Editor's note: This story originally appeared in the July-August edition of Dalton Magazine. Copies of the magazine are available at The Daily Citizen at 308 S. Thornton Ave. in Dalton.
One national sports media outlet called him a “social media treasure.”
But above Watts Dantzler’s online humor, he’s a football player, one who expects more from himself entering his junior season as an offensive lineman at the University of Georgia.
After becoming an accomplished football player at Dalton High School, Dantzler has played in nine games through his first two college seasons. Entering the upperclassman phase of his collegiate career, he hopes to receive more positive reviews about his on-field playing, not just his off-the-field tweeting and blogging.
Georgia, ranked fifth in The Associated Press’ preseason Top 25, kicks off its 2013 season at 8 p.m. Saturday at No. 8 Clemson.
“I think definitely (I want) to be someone that can contribute a lot and not play in just games where we’re up by a lot,” Dantzler said. “It’s something I’d like, but whatever helps the team out the most is fine with me. We have a lot of strong offensive linemen. I think this year we’ll play six or seven offensive linemen, so we’ll see.”
ONCE A CAT
Dantzler was recruited by other Southeastern Conference schools and narrowed the decision to Georgia and Auburn before verbally committing to the Bulldogs on Father’s Day in 2010. His father, Danny Dantzler, played for Georgia some 40 years prior and died in 2009 of ALS. Dantzler’s mother, Jean, met his father when the two were freshmen in Athens. Watts Dantzler — 6 feet, 7 inches and 307 pounds — graduated from Dalton High in 2011 after three seasons and a program-record 31 consecutive starts on the Catamounts’ offensive line.
Dalton offensive line coach Bill Mayo, who coached Dantzler three seasons in high school and one when Dantzler was an eighth-grader at Dalton Middle School, said he and the player have stayed close even after high school graduation.
“He and I have become real close,” said Mayo, who played offensive line at the University of Tennessee from 1981-1984. “He has become kind of part of our family and me and my wife have become close to him and talk and see him on a regular basis.”
In Dantzler’s three seasons as a starter for the Cats, Dalton’s football program went 21-10 with one trip to the postseason, the Class 4A state playoffs in 2009. Dantzler was on the Atlanta Journal-Constitution’s Top 50 list of high school football players in Georgia and the newspaper’s Class 3A All-State Team as a senior in high school. Additionally, he made the Georgia Sports Writers Association All-State team and was a three-star recruit on Rivals.com, which ranked him 44th among offensive tackles in the country and 30th among all players in the state. Scout.com had him rated four stars, the 219th-best player in the country, 23rd-best offensive tackle in the country and 17th-best in the state.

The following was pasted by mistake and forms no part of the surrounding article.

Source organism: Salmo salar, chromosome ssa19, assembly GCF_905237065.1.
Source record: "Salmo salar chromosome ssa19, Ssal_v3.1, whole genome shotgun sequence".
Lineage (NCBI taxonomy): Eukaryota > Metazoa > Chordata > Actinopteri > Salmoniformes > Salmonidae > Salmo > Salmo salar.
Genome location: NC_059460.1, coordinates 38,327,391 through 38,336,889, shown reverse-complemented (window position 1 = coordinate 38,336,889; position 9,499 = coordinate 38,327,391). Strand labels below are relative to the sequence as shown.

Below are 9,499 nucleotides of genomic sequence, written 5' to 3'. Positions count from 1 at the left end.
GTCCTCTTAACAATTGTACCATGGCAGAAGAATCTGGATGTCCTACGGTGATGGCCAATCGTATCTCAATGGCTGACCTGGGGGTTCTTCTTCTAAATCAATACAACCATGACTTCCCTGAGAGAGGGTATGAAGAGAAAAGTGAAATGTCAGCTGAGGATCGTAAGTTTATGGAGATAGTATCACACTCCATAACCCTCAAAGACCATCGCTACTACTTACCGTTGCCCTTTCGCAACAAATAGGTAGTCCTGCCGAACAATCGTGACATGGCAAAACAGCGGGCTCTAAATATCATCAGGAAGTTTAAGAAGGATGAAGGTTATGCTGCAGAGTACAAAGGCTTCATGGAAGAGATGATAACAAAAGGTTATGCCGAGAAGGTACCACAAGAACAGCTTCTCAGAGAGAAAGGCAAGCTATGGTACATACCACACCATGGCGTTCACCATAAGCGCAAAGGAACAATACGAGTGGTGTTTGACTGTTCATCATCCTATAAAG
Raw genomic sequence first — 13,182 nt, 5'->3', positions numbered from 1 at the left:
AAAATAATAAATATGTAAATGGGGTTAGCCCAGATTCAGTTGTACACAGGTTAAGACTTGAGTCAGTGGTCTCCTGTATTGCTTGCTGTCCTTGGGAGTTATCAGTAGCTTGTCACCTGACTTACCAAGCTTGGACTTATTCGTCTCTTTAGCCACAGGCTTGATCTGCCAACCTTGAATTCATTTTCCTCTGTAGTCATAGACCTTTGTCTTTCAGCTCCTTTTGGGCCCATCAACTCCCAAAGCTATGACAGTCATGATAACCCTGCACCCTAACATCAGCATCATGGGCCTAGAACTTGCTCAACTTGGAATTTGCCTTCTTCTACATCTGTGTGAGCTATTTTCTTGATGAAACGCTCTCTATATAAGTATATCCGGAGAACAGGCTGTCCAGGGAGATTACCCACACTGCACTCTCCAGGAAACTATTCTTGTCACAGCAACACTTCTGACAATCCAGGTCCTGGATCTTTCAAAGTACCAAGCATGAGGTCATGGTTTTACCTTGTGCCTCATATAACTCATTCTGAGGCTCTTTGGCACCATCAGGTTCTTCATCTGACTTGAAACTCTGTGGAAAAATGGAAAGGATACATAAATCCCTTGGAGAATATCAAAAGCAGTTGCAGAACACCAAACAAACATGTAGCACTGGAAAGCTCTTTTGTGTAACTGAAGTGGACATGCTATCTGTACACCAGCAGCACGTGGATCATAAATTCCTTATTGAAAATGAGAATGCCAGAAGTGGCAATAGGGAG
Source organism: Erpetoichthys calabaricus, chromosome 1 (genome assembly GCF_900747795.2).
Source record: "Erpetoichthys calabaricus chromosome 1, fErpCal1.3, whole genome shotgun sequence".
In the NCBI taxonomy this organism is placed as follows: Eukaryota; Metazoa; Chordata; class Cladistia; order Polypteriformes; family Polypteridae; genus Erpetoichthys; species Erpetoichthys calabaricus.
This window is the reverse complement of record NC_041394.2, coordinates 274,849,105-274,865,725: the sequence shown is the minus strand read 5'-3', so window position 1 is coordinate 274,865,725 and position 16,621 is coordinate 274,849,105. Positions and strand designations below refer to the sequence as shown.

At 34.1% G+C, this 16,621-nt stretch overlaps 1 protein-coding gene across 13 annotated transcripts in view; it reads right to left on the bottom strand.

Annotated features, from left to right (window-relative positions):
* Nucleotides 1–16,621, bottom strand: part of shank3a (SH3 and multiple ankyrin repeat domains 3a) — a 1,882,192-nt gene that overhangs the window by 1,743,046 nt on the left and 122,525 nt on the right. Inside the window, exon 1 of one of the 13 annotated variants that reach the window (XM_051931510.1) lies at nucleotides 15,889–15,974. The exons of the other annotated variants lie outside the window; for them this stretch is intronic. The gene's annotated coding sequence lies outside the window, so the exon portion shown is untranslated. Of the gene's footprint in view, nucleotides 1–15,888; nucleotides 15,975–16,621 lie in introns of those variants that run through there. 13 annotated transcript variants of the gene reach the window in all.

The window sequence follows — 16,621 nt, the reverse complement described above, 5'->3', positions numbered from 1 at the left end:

He made The Daily Citizen’s All-Area Football Team his sophomore, junior and senior seasons.
“The thing about Watts when he was in high school is he was probably one of the smartest football kids I ever coached,” Mayo said. “He understood the sports, the concept of the play and not only what he was supposed to do but what everyone else was supposed to do. He got it and not a lot do.”
Additionally, he was a standout on the basketball court. Dantzler averaged 17 points, nine rebounds and four blocks his senior season. The Cats finished 16-9 but lost in the Region 7-3A tournament quarterfinals and didn’t reach the state tournament. Dantzler made The Daily Citizen’s All-Area Boys Basketball Team both that season and the year prior as a junior.
“A lot of folks don’t understand just how good a basketball player Watts is,” Dalton coach Michael Duffie said about the post player when he was selected to the all-area team after his senior season. “Once he got into full basketball shape, he became the player that he really is. If it weren’t for football, he would play college basketball somewhere at some level. He has great hands. During his junior year, we had as many people watching him play basketball as they did football. Watts is a straight athlete, and that is what made him attractive to a lot of folks. Basketball just made him better.”
One of the first things Mayo remembers from the eighth-grade version of Dantzler is his physical presence.
“He was a big kid then,” Mayo said. “You could tell he was athletic and had some potential. He came to us from being home schooled. His eighth-grade year at Dalton Middle School was his first in a public school and first on a team like that. ... I took him to a lot of camps and something they do is one-on-one pass protection. That is something people look at a lot. ... Watts picked out the biggest kid at the camps. He picked out the stud guy. He didn’t win them all but he won a lot and he never quit.”
Dantzler said his trips from Athens to Dalton take place during bye weeks, for Christmas, after bowl games and in between spring and summer classes.
“I’m really proud of where I came from,” Dantzler said. “I try to make my city look good. I try to represent my family and where I came from as a good person and player.
“Dalton was a great school with great teachers and coaches. They didn’t just teach us football but life lessons and how to act on the field and off the field. I carried those to college.”